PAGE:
Monday, January 30, 2006

Republicans Against Alito

So far there's only one: Lincoln Chafee, of Rhode Island.

Chafee, by far the most liberal Republican in the Senate, was widely considered the most likely to vote against Alito, but was nonetheless considered an unlikely opponent, due to his record on presidential appointees.

This is a surprising move to say the least. Voting against Alito could potentially help Chafee in the general election, and he will gain the support of liberal interests such as labor and issue advocacy groups like NARAL. However, as Chafee's record becomes more liberal, the threat of a tough Republican primary intensifies. Bush's campaign friends have been lending the senator a helping hand but may defect if they decide that he's not much better than a Democrat.

Are the Democratic strategists rooting for a Chafee loss in the primaries to a right winger who will almost surely lose in the general election? Until the Democrats come within striking distance of the majority, having moderate and liberal Republican votes makes a big difference in pursuing a progressive agenda. However, if the Senate is split 50-50 next January, Chafee will be as annoying as any other Republican.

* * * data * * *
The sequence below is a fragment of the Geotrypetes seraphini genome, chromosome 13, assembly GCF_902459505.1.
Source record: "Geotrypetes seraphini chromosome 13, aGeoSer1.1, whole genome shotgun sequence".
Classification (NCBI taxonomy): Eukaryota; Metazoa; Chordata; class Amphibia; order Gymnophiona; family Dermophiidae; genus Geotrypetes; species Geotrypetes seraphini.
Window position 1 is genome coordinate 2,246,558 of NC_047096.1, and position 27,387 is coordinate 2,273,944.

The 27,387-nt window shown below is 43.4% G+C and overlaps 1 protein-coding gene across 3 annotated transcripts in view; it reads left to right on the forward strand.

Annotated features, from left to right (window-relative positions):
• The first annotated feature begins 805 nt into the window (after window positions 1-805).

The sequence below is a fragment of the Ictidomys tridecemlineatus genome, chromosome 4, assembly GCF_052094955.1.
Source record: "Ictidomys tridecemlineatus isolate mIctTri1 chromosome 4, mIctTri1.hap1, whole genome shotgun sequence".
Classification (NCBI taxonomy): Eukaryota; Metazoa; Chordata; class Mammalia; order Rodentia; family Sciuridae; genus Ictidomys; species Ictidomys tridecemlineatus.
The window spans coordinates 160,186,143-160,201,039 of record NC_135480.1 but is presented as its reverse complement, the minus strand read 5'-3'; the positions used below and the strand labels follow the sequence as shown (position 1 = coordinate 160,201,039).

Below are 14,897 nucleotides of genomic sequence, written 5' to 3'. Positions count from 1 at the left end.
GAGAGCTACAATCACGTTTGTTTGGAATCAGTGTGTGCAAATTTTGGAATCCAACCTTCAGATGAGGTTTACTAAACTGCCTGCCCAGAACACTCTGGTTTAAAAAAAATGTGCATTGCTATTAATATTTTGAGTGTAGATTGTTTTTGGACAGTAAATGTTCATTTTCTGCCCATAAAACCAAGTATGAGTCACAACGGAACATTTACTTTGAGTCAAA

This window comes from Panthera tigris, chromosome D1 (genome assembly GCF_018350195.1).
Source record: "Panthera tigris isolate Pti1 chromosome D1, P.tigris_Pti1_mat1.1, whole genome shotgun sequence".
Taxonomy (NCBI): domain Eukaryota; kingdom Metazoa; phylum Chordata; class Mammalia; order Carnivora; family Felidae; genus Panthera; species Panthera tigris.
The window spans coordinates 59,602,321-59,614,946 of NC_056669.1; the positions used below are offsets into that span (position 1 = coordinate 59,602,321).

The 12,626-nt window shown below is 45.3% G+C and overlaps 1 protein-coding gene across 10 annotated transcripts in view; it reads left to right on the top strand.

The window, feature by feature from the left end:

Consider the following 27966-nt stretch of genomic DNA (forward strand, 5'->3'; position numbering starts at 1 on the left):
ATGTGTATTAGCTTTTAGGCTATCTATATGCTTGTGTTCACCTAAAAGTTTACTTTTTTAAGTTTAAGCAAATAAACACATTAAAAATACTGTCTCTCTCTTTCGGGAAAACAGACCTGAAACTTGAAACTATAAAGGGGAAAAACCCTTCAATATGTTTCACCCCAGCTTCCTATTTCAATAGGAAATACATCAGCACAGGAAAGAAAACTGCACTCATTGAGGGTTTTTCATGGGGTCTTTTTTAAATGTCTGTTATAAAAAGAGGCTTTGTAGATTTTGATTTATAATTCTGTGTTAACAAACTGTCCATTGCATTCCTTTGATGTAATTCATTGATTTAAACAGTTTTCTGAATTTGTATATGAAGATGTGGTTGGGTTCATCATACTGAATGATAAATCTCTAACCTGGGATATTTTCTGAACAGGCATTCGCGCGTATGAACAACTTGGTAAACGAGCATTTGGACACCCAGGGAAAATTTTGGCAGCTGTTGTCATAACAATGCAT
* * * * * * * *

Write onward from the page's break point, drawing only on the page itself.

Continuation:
What is preventing Chafee from switching? He faced this decision a few years ago. Have things changed enough since then?


At 7:43 AM, Anonymous Steven Hart said...

So what if Lincoln Chafee voted against Alito? He voted "yes" on cloture, which ended the debate and put the appointment out for a full vote, where Alito's appointment is a foregone conclusion. The only meaningful gesture on Chafee's part would have been siding with the filibuster. Handled like a true "moderate Republican."


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